RB The back of your CDs say, in essence, "The artists retain the rights to the tapes". [c&p retained by the artists ] Could you explain what that means and why you have chosen to do it that way?
BJ To me it's very important-in any art form-that the artist is the one who is the most respected. Without the artist there would be no record company. It's unfair to say that somebody who individually creates something cannot control what they have created. Just because the label facilitates the recording shouldn't mean that the control over that oral art gets transferred to someone else. That's how the American record business works , and it's just wrong. It's easy for me in this kind of music because-- although maybe twenty, thirty years from now it will be seen as in the tradition and all this will be reissued, seeing how the late sixties Coltrane catalog was dealt with in the last thirty years I don't see that happening. But, I think that the artist should be involved in that decision making. It shouldn't be up to someone else to repackage it and make money off of it, when the artist has stopped making money on it. The back off my records say that the material is controlled by the artist because I think it is theirs. If they are dissatisfied with the way I present their music then they have every right to take it away from me and put it somewhere else. Unlike a lot of other art, like paintings-- I mean, you can reproduce posters of it-- but, if an artist makes a painting and then sells it to someone, they have sold that one piece of art. Recordings are a duplication of someone's art. Ultimately, that sound on that tape belongs to the people who created that sound.
RB Do you sign contracts with your artists?
BJ Almost all my agreements are oral.
RB Is there a question of how long the record stays in your control?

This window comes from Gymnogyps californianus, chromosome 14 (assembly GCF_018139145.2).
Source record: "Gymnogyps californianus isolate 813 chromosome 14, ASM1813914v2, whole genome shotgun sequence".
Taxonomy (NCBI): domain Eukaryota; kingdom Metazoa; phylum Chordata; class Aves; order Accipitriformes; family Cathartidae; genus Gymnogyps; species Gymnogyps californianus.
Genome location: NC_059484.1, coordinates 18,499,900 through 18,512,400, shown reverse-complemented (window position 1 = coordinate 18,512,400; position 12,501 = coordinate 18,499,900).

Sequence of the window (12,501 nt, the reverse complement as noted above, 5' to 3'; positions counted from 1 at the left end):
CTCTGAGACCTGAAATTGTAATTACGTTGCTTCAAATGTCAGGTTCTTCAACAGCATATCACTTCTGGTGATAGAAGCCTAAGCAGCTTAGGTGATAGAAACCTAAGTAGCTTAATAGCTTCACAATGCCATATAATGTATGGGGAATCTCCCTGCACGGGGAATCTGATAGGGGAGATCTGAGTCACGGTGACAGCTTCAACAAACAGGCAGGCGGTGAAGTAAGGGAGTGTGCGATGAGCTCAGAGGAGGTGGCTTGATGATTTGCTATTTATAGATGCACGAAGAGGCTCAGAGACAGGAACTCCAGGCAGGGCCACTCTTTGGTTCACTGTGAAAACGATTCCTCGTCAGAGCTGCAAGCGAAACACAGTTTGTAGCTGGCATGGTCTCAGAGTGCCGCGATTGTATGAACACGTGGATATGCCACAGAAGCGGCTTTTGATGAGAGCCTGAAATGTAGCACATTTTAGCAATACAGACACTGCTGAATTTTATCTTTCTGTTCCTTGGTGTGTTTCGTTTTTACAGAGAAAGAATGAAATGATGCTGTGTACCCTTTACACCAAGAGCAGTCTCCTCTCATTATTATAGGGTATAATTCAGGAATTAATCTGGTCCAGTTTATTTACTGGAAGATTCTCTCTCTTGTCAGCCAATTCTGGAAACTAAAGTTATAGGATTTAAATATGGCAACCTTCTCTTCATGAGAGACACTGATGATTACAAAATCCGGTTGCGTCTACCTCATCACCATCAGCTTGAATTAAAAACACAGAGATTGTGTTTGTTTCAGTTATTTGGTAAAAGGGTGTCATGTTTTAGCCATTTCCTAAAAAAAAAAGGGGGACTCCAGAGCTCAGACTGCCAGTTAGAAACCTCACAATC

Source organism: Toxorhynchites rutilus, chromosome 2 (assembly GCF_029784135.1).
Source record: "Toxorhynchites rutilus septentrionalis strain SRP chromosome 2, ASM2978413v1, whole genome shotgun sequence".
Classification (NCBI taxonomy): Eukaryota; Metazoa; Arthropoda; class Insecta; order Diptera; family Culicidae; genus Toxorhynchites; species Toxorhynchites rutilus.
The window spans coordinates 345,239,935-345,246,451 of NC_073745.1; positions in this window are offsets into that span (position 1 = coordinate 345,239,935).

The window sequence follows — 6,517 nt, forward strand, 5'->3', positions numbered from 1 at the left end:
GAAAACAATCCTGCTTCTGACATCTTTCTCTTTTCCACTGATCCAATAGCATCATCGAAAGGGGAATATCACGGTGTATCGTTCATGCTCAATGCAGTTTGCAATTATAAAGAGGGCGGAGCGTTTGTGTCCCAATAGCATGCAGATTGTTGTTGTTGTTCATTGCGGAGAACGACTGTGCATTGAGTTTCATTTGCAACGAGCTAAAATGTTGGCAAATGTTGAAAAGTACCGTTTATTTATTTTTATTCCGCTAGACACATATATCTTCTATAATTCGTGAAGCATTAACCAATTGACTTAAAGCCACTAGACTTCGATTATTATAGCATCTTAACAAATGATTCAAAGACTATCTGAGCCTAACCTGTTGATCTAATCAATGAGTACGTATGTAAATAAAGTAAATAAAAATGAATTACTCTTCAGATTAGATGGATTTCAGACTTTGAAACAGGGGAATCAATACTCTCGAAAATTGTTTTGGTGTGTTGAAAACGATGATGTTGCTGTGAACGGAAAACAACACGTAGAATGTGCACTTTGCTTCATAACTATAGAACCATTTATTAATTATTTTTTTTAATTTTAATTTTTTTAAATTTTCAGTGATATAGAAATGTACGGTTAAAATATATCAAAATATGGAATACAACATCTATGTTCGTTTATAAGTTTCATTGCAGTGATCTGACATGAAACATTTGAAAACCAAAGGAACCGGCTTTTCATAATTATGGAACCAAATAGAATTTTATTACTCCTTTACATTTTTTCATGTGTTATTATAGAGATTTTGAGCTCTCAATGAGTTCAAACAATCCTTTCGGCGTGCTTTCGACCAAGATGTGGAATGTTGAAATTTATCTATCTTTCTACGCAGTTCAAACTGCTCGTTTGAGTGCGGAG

BJ My intention is to keep the records in print as long as it's economically feasible. Obviously, I'm a small label, so the money is very tight. Some things slide out of print and it takes me a while to get them back out. My deal is that once my initial fees are paid; manufacturing the CD, duplicating the artwork, buying the jewel boxes, then any profits are split evenly between the artists and myself. It's a very un-American practice. With most major labels and jazz labels there is a small royalty paid per unit sold. That arrangement is advantageous to the label. It generates a lot more income to put out more records, and I wish I did have that income sometimes. I dread the New Year coming each year, because I have to write checks to artists for records I sold the previous year. It usually wipes out any capital I have. I'm in the hole until the spring, when I start building up money again. I think this should be constant source of revenue for the artists. This kind of music doesn't generate a lot of money. Some artists like Brotzmann and Vandermark are very fortunate, they get to tour often, and make their money playing gigs, which is what they prefer doing. For a lot of artists these records are big part of their income.